It is now almost two years since Christopher Sergel’s adaptation of Harper Lee’s classic 1960 novel first appeared at the Regent’s Park Theatre and it has been touring ever since. Fittingly, it returns to London in the month of publication of Go Set a Watchman, probably the longest awaited follow-up in literary history. Retaining the feel of its original venue, a large tree hogs the central position on the Barbican stage, with a plain background changing colours with the seasons. Timothy Sheader keeps his production as simple as the story he is telling – that of the widower Atticus Finch, a small town lawyer in the American Deep South, his two young children Scout and Jem and their friend Dill. The year is 1935 and racial segregation and prejudice dominate the life of the town and the justice system. Lee told her story from the perspective of the older Scout, seeing events through a child’s eyes and this production uses Scout’s narration, read directly from several editions of the novel, with members of the company taking turns. The device is amazingly effective, creating a strong sense of community and incorporating into the production the beautiful literacy of Lee’s original words. It is clear from the outset, that this is a production that is well bedded-in and I suspect that it has increased in confidence and power as it has matured. The roles of three children are played on a rotating basis, but the three that I saw were excellent. The central figure of Atticus is played superbly by Robert Sean Leonard (can it really be over 25 years since he was the troubled schoolboy in Dead Poets’ Society?) with calm authority. His wisdom, his passion for justice and his courage in taking on the defence of a black man accused of raping a white woman elevate him from dull father to hero in the eyes of his children. The greatest danger for any dramatisation of Lee’s novel has to be avoiding making it too schmaltzy and, although I have to confess that I could only see most of this version through eyes clouded by tears, it never feels as if we are being manipulated, rather that we are reacting naturally to the emotion in the story and the way that it is being told. The key messages in Lee’s work emerge here with perfect clarity and they are timeless – that nothing is ever as it may at first seem, that villains may really be heroes and that every new generation has the chance to do things better than the one that went before it.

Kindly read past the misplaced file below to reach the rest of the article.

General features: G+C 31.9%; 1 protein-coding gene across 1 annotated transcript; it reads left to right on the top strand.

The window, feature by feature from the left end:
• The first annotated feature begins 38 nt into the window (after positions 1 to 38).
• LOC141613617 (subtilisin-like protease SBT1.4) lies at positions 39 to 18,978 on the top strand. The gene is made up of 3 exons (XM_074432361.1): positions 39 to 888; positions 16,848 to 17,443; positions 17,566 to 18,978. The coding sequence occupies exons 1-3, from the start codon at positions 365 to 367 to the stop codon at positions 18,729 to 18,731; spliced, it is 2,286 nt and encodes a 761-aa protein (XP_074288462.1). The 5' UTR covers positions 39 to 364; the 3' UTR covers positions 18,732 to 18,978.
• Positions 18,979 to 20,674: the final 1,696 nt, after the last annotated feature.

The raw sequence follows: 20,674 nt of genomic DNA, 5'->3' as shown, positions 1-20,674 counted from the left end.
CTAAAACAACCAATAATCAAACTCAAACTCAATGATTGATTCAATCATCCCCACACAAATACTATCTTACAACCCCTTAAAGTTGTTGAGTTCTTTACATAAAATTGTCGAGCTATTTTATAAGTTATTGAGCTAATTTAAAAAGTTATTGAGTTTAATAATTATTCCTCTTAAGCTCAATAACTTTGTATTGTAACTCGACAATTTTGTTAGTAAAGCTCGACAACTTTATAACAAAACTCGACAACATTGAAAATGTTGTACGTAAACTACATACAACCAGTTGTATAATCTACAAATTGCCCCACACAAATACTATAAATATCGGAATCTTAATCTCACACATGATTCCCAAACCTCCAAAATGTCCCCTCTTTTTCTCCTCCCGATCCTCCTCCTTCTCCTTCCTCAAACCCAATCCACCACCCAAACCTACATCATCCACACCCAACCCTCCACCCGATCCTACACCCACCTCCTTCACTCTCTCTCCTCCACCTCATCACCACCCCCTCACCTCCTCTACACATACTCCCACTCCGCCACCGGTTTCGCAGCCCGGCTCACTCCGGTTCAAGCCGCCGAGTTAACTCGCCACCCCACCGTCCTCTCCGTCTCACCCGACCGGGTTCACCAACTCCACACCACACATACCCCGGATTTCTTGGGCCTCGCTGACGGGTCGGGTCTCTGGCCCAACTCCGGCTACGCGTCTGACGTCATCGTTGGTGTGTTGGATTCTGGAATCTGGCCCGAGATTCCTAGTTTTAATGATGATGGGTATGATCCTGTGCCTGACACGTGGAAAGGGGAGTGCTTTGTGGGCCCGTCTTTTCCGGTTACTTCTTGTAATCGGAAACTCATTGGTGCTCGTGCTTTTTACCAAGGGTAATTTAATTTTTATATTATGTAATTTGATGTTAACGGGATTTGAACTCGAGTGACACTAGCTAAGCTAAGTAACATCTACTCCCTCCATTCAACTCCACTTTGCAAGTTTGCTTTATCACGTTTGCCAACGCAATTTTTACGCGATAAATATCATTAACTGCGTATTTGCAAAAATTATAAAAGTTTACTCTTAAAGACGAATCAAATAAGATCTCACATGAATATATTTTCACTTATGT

Performance date: 2 July 2015